In the aftermath of the U.S. Supreme Court’s Wayfair decision, 40 states have adopted marketplace laws.
State lawmakers’ rapid adoption of these laws has resulted in substantial variation of legislative language and key definitions, creating a patchwork of sales tax laws across the country.
A group of tax policy and non-governmental groups have created guidance and model legislation to help state lawmakers establish a more uniform approach.
Last February, we predicted that 35 states would implement marketplace legislation by the end of 2019. Although that sounded like an astounding number to some — going from 4 states to 35 in a single session — we actually underestimated the final total. Now, with Georgia having acted, 40 states have adopted marketplace laws and/or issued administrative guidance. State’s quick response to this issue led, naturally, to significant variability in the legislative language from state to state, especially with regard to who is a “marketplace facilitator.” Another key variable was the types of sales that are subject to tax collection by marketplaces.
States are responding to the 2018 U.S. Supreme Court decision in South Dakota v. Wayfair. In that case, the Court vitiated 50 years of precedent by finding that South Dakota could require a retailer without a “physical presence” in the state to collect sales tax.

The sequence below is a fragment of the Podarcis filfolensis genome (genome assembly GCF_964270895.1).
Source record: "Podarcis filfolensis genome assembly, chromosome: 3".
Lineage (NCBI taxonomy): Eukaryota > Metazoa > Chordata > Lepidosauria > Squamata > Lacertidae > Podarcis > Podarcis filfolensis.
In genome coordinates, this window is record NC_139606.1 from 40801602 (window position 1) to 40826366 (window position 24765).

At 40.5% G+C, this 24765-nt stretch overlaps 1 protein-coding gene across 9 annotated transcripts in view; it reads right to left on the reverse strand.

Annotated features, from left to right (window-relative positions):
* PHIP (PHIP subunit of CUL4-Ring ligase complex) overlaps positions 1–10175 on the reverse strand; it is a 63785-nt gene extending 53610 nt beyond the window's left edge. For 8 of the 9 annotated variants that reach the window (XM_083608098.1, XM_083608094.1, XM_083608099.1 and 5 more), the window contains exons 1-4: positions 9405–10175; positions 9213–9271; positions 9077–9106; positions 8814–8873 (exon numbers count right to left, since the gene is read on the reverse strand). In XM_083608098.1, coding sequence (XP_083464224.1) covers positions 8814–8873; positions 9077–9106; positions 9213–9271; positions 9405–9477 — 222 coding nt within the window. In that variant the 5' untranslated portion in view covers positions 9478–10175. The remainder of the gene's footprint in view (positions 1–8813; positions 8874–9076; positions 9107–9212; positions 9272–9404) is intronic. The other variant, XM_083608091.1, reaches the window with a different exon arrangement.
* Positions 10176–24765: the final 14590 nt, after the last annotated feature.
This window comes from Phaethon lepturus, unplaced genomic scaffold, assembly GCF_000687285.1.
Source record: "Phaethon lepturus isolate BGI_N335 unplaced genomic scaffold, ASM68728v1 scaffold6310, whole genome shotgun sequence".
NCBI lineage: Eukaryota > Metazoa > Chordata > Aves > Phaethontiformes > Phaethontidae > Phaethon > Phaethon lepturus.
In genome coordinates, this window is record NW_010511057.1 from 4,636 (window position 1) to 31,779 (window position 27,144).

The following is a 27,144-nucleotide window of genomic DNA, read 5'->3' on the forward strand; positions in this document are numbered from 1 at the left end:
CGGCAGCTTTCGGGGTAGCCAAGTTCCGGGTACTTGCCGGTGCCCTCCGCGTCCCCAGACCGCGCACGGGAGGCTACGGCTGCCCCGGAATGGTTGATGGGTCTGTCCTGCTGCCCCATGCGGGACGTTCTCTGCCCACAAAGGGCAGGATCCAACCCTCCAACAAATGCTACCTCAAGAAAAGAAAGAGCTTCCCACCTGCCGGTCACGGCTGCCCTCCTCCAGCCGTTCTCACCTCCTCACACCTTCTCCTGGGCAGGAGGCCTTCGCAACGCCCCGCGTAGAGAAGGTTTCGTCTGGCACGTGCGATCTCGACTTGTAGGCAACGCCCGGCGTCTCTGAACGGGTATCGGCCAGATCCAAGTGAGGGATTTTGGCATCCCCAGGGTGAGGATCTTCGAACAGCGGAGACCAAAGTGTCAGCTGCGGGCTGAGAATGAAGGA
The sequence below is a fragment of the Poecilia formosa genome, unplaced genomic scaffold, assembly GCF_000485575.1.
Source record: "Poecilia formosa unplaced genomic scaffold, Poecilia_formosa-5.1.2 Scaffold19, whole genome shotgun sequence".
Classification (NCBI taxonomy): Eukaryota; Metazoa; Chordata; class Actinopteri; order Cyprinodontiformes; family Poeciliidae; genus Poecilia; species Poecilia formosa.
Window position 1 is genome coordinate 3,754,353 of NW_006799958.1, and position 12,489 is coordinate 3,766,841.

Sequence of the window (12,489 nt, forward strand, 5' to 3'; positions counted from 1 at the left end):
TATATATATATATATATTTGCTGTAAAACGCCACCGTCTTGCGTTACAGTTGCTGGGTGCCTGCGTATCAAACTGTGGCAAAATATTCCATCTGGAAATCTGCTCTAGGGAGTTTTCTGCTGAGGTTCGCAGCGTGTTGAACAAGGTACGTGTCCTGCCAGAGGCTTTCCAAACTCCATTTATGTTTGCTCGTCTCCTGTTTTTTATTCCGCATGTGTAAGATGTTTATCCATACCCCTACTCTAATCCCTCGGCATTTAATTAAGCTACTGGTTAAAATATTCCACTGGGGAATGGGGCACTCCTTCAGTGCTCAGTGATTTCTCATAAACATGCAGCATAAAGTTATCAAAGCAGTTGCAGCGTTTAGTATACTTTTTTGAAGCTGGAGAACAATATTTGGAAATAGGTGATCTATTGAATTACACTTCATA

Given my long-running interest in states’ relationships with the sales tax base, I was particularly interested in this last question. So I looked at every marketplace statute or regulation to determine exactly what kinds of transactions are taxable. Based on this analysis, laws requiring collection on all three major types of taxable transactions — tangible personal property (TPP), services, and digital goods — are the most prevalent (16 states). Thirteen states require collection for TPP transactions only, and 11 states require collection for both TPP and service transactions but not on digital goods transactions.
The map above underscores the different ways states have approached this issue and the patchwork of sales tax laws across the country. Recognizing the problems inherent in a system like this, a number of tax policy and non-governmental groups, like the Multistate Tax Commission (MTC) and the National Conference of State Legislatures (NCSL), spent time late last year creating guidance and model legislation to help state lawmakers establish a more uniform approach.
While I wouldn’t expect state efforts to amend their marketplace facilitator statutes with the same speed that they implemented them, I do think that a majority of states in the next few years will spend significant time implementing these proposed changes to create a more uniform set of sales tax laws across the country.